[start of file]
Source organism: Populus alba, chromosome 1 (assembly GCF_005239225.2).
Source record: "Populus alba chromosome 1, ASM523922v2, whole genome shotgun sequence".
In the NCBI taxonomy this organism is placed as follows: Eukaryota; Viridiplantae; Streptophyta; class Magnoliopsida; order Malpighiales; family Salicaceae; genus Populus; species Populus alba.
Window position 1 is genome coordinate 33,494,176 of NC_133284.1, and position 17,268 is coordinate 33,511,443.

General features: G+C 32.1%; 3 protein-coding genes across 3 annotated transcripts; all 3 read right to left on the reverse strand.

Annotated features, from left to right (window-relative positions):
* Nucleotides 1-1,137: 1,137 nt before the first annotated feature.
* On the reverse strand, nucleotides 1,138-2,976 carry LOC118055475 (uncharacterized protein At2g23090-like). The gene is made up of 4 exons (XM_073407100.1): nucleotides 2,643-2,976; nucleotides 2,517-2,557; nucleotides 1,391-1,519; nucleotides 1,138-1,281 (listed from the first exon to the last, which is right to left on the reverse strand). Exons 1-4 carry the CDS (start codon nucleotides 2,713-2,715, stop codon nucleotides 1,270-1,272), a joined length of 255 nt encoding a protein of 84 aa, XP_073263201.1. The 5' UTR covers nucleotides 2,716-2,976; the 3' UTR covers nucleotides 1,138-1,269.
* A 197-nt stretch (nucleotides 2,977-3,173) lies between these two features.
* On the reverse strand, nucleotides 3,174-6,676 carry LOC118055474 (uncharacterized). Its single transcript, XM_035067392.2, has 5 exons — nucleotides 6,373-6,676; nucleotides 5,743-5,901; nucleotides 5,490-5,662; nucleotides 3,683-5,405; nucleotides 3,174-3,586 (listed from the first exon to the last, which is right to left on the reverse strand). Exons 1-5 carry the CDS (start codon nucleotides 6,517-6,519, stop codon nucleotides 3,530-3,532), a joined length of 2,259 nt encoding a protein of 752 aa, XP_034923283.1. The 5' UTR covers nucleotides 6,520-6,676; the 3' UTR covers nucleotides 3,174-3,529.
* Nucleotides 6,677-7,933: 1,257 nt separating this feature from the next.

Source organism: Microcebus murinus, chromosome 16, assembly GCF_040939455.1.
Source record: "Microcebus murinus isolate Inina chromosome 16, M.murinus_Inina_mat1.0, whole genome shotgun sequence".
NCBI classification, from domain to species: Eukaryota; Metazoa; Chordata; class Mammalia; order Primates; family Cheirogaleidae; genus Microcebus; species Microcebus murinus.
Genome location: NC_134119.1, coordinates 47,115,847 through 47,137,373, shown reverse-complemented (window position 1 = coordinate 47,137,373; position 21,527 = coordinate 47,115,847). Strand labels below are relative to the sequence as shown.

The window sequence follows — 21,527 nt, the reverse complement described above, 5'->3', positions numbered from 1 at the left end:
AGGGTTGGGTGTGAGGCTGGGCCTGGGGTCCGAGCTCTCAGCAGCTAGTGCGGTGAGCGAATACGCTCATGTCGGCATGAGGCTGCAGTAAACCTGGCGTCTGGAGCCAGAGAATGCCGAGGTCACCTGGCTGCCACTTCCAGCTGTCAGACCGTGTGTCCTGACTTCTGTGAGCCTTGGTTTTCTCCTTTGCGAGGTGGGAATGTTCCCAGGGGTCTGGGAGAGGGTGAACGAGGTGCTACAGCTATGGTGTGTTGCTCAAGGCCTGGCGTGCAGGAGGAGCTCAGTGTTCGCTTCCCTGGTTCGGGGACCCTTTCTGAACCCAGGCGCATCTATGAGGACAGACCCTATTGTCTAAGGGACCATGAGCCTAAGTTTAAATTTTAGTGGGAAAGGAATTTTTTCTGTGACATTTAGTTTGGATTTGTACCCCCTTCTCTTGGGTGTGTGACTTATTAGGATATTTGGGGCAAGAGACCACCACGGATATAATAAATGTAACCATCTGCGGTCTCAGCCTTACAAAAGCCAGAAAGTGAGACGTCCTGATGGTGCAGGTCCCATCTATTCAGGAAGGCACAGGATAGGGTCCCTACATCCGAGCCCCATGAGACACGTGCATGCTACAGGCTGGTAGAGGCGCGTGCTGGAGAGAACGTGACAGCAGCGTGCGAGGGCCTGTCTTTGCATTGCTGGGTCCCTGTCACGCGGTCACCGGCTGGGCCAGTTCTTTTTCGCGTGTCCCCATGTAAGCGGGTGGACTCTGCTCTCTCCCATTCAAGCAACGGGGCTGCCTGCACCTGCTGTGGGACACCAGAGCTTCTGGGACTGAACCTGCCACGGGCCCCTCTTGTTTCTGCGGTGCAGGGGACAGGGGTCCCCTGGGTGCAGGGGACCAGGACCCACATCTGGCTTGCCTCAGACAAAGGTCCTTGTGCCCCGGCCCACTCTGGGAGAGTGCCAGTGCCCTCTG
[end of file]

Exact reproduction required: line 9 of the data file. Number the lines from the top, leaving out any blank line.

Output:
* A 197-nt stretch (nucleotides 2,977-3,173) lies between these two features.